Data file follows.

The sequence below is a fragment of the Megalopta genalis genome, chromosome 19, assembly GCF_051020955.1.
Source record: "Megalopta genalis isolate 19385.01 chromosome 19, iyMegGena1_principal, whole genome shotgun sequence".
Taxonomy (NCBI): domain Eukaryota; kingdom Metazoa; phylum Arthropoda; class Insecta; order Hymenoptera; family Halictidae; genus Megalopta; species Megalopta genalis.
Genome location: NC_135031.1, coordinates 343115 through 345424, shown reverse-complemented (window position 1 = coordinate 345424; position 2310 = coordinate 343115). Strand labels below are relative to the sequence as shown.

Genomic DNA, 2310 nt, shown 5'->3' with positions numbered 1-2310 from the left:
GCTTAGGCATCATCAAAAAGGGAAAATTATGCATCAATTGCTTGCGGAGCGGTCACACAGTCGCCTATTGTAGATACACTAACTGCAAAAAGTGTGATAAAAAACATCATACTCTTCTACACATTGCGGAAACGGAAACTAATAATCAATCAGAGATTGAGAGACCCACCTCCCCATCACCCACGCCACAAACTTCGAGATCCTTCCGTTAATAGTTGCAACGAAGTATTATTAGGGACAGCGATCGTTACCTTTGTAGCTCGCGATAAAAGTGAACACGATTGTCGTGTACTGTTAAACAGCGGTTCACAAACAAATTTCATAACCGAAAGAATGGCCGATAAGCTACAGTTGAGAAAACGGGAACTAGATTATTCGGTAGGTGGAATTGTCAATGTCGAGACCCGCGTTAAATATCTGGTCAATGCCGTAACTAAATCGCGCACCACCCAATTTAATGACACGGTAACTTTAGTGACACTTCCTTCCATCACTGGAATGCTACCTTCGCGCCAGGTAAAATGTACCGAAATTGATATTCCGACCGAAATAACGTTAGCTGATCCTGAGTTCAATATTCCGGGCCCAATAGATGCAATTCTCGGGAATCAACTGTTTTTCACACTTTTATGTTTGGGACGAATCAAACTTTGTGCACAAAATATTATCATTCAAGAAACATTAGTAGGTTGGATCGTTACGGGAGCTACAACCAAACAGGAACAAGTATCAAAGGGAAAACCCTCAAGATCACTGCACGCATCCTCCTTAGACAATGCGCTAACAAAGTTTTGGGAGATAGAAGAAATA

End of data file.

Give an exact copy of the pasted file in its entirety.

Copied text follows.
The sequence below is a fragment of the Megalopta genalis genome, chromosome 19, assembly GCF_051020955.1.
Source record: "Megalopta genalis isolate 19385.01 chromosome 19, iyMegGena1_principal, whole genome shotgun sequence".
Taxonomy (NCBI): domain Eukaryota; kingdom Metazoa; phylum Arthropoda; class Insecta; order Hymenoptera; family Halictidae; genus Megalopta; species Megalopta genalis.
Genome location: NC_135031.1, coordinates 343115 through 345424, shown reverse-complemented (window position 1 = coordinate 345424; position 2310 = coordinate 343115). Strand labels below are relative to the sequence as shown.

Genomic DNA, 2310 nt, shown 5'->3' with positions numbered 1-2310 from the left:
GCTTAGGCATCATCAAAAAGGGAAAATTATGCATCAATTGCTTGCGGAGCGGTCACACAGTCGCCTATTGTAGATACACTAACTGCAAAAAGTGTGATAAAAAACATCATACTCTTCTACACATTGCGGAAACGGAAACTAATAATCAATCAGAGATTGAGAGACCCACCTCCCCATCACCCACGCCACAAACTTCGAGATCCTTCCGTTAATAGTTGCAACGAAGTATTATTAGGGACAGCGATCGTTACCTTTGTAGCTCGCGATAAAAGTGAACACGATTGTCGTGTACTGTTAAACAGCGGTTCACAAACAAATTTCATAACCGAAAGAATGGCCGATAAGCTACAGTTGAGAAAACGGGAACTAGATTATTCGGTAGGTGGAATTGTCAATGTCGAGACCCGCGTTAAATATCTGGTCAATGCCGTAACTAAATCGCGCACCACCCAATTTAATGACACGGTAACTTTAGTGACACTTCCTTCCATCACTGGAATGCTACCTTCGCGCCAGGTAAAATGTACCGAAATTGATATTCCGACCGAAATAACGTTAGCTGATCCTGAGTTCAATATTCCGGGCCCAATAGATGCAATTCTCGGGAATCAACTGTTTTTCACACTTTTATGTTTGGGACGAATCAAACTTTGTGCACAAAATATTATCATTCAAGAAACATTAGTAGGTTGGATCGTTACGGGAGCTACAACCAAACAGGAACAAGTATCAAAGGGAAAACCCTCAAGATCACTGCACGCATCCTCCTTAGACAATGCGCTAACAAAGTTTTGGGAGATAGAAGAAATA